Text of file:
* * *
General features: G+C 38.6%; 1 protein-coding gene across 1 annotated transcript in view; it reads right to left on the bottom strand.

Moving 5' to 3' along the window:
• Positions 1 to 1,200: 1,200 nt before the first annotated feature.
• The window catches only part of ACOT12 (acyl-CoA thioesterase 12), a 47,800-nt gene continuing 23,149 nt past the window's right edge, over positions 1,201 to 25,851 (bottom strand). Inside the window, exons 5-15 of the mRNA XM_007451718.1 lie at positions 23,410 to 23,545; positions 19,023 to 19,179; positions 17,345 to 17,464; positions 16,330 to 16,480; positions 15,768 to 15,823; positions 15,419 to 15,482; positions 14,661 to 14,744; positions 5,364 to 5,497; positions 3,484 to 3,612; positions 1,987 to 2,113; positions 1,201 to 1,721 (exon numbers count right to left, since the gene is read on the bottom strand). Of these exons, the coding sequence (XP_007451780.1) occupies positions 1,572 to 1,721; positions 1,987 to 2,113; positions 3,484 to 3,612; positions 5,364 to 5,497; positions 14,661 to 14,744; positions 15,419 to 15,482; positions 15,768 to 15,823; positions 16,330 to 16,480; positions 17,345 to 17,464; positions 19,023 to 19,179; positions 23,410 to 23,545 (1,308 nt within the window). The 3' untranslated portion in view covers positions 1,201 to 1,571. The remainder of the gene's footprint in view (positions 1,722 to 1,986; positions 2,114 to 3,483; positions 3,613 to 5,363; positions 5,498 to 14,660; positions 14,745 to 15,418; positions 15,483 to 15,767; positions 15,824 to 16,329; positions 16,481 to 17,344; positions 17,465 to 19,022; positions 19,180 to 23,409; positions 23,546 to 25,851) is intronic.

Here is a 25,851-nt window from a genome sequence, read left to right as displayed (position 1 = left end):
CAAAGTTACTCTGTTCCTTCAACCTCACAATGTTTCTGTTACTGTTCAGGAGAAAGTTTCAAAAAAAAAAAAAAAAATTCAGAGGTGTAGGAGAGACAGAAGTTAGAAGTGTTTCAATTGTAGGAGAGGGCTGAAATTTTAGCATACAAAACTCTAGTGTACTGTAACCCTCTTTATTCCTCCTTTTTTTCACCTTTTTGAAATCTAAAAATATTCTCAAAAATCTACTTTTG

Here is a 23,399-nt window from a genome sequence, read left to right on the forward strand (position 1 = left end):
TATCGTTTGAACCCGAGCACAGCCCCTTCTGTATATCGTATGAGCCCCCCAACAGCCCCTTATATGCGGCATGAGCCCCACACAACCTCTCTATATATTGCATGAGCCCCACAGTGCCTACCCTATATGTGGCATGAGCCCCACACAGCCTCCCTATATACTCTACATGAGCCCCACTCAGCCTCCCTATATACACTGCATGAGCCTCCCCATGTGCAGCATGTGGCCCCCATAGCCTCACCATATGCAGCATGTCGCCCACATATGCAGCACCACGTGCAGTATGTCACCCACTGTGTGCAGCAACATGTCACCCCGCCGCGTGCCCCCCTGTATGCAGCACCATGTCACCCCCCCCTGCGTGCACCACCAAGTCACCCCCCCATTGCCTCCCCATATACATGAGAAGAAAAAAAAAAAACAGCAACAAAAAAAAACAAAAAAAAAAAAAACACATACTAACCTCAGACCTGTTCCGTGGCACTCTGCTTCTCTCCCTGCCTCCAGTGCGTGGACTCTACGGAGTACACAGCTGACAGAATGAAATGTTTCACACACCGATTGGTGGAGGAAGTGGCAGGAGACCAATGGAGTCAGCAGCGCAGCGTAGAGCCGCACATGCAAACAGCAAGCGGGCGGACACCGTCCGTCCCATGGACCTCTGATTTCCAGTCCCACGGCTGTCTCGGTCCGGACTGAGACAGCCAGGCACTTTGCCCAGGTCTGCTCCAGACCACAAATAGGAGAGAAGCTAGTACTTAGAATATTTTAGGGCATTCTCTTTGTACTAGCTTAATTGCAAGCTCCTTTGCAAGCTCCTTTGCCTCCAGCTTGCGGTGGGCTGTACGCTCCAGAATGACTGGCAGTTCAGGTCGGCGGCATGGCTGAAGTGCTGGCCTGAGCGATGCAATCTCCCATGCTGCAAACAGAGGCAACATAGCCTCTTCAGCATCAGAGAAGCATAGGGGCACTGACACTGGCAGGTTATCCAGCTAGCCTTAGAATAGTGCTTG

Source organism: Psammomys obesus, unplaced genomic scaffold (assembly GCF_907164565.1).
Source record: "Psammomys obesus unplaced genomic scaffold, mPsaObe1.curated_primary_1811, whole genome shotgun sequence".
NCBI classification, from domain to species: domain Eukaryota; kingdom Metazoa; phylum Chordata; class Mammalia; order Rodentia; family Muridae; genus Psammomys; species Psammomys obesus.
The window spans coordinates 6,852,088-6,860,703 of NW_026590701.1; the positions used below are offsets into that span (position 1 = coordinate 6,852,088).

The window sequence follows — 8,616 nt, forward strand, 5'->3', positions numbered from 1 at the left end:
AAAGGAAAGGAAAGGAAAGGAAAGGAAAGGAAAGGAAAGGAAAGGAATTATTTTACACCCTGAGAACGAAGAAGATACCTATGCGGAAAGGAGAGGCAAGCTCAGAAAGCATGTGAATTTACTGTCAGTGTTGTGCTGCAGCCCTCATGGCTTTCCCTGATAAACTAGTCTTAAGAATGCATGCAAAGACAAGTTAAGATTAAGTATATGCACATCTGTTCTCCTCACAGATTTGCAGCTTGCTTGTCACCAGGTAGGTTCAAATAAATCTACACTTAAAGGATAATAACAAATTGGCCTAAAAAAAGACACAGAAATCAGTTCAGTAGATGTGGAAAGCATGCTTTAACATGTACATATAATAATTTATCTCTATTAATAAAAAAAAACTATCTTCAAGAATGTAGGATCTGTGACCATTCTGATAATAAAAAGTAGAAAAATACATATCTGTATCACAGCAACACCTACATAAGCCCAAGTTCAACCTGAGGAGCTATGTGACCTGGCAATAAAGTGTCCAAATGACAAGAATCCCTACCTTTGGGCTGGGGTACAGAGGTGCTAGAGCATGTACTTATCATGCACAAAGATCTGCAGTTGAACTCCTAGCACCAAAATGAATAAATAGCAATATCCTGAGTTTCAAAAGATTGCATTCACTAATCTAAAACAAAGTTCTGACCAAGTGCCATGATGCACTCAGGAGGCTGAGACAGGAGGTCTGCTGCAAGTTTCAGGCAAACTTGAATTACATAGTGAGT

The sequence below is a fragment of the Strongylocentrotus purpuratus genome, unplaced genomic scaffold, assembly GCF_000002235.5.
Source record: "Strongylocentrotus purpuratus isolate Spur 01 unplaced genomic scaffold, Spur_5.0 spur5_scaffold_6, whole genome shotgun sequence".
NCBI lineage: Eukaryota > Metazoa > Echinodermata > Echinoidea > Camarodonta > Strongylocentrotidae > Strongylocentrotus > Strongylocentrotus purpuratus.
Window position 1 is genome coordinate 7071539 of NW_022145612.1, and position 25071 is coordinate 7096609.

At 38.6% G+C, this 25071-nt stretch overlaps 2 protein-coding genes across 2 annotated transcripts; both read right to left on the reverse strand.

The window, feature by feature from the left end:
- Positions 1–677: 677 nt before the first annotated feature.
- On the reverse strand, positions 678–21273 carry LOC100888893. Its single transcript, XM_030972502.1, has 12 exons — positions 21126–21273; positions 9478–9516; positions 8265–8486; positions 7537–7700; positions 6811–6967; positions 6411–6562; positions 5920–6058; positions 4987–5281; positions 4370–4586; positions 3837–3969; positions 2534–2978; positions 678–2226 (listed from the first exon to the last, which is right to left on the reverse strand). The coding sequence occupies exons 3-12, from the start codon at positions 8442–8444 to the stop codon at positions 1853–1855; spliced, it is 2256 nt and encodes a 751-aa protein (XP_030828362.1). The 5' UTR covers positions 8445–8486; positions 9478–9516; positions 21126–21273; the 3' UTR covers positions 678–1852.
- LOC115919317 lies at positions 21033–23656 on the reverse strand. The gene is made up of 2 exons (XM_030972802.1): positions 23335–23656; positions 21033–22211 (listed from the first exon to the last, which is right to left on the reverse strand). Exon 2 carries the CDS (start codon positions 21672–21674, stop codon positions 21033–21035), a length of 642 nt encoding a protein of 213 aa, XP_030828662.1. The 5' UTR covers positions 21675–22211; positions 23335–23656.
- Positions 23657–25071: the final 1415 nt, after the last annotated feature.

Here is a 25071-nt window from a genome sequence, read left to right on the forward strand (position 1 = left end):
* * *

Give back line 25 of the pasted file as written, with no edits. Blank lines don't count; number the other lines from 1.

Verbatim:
Here is a 25071-nt window from a genome sequence, read left to right on the forward strand (position 1 = left end):